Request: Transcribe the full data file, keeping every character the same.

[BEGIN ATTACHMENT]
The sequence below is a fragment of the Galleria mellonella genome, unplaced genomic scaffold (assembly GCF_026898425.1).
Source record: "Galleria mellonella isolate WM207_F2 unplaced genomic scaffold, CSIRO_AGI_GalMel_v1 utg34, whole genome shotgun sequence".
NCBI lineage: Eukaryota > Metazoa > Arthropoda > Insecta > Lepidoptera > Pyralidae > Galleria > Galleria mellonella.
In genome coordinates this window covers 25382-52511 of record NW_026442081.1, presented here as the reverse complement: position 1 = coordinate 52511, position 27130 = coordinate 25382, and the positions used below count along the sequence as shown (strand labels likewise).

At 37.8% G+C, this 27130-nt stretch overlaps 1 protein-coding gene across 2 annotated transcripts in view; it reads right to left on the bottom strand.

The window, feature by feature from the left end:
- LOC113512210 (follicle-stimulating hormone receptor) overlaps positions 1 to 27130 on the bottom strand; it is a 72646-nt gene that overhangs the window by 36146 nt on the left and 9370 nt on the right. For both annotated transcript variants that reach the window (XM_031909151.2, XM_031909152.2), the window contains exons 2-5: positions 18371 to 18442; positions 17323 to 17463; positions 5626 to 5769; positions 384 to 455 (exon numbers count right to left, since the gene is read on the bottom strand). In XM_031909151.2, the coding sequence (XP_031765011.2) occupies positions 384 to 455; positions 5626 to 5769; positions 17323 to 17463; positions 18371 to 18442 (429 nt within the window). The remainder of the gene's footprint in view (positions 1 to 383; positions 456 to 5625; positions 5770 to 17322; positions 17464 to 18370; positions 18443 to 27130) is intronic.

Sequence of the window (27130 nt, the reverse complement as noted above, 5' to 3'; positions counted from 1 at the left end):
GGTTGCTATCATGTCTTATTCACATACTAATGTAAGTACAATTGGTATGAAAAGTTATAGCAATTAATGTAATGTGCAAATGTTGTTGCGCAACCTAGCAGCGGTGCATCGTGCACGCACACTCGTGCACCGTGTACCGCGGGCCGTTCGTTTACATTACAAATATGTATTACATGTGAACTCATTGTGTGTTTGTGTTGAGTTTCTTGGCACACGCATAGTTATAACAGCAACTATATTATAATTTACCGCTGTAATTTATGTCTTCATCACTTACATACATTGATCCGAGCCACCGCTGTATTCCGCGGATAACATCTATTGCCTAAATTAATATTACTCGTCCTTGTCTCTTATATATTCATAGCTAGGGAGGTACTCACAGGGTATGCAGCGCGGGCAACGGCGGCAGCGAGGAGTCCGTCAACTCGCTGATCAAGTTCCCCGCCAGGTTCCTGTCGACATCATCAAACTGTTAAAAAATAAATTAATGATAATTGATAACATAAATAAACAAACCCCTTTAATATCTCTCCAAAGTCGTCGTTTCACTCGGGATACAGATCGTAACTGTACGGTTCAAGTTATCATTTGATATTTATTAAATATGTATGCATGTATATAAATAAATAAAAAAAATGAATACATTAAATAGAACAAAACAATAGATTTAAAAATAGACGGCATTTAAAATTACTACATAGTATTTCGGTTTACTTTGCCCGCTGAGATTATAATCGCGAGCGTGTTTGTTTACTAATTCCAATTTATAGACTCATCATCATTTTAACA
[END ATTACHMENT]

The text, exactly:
The sequence below is a fragment of the Galleria mellonella genome, unplaced genomic scaffold (assembly GCF_026898425.1).
Source record: "Galleria mellonella isolate WM207_F2 unplaced genomic scaffold, CSIRO_AGI_GalMel_v1 utg34, whole genome shotgun sequence".
NCBI lineage: Eukaryota > Metazoa > Arthropoda > Insecta > Lepidoptera > Pyralidae > Galleria > Galleria mellonella.
In genome coordinates this window covers 25382-52511 of record NW_026442081.1, presented here as the reverse complement: position 1 = coordinate 52511, position 27130 = coordinate 25382, and the positions used below count along the sequence as shown (strand labels likewise).

At 37.8% G+C, this 27130-nt stretch overlaps 1 protein-coding gene across 2 annotated transcripts in view; it reads right to left on the bottom strand.

The window, feature by feature from the left end:
- LOC113512210 (follicle-stimulating hormone receptor) overlaps positions 1 to 27130 on the bottom strand; it is a 72646-nt gene that overhangs the window by 36146 nt on the left and 9370 nt on the right. For both annotated transcript variants that reach the window (XM_031909151.2, XM_031909152.2), the window contains exons 2-5: positions 18371 to 18442; positions 17323 to 17463; positions 5626 to 5769; positions 384 to 455 (exon numbers count right to left, since the gene is read on the bottom strand). In XM_031909151.2, the coding sequence (XP_031765011.2) occupies positions 384 to 455; positions 5626 to 5769; positions 17323 to 17463; positions 18371 to 18442 (429 nt within the window). The remainder of the gene's footprint in view (positions 1 to 383; positions 456 to 5625; positions 5770 to 17322; positions 17464 to 18370; positions 18443 to 27130) is intronic.

Sequence of the window (27130 nt, the reverse complement as noted above, 5' to 3'; positions counted from 1 at the left end):
GGTTGCTATCATGTCTTATTCACATACTAATGTAAGTACAATTGGTATGAAAAGTTATAGCAATTAATGTAATGTGCAAATGTTGTTGCGCAACCTAGCAGCGGTGCATCGTGCACGCACACTCGTGCACCGTGTACCGCGGGCCGTTCGTTTACATTACAAATATGTATTACATGTGAACTCATTGTGTGTTTGTGTTGAGTTTCTTGGCACACGCATAGTTATAACAGCAACTATATTATAATTTACCGCTGTAATTTATGTCTTCATCACTTACATACATTGATCCGAGCCACCGCTGTATTCCGCGGATAACATCTATTGCCTAAATTAATATTACTCGTCCTTGTCTCTTATATATTCATAGCTAGGGAGGTACTCACAGGGTATGCAGCGCGGGCAACGGCGGCAGCGAGGAGTCCGTCAACTCGCTGATCAAGTTCCCCGCCAGGTTCCTGTCGACATCATCAAACTGTTAAAAAATAAATTAATGATAATTGATAACATAAATAAACAAACCCCTTTAATATCTCTCCAAAGTCGTCGTTTCACTCGGGATACAGATCGTAACTGTACGGTTCAAGTTATCATTTGATATTTATTAAATATGTATGCATGTATATAAATAAATAAAAAAAATGAATACATTAAATAGAACAAAACAATAGATTTAAAAATAGACGGCATTTAAAATTACTACATAGTATTTCGGTTTACTTTGCCCGCTGAGATTATAATCGCGAGCGTGTTTGTTTACTAATTCCAATTTATAGACTCATCATCATTTTAACA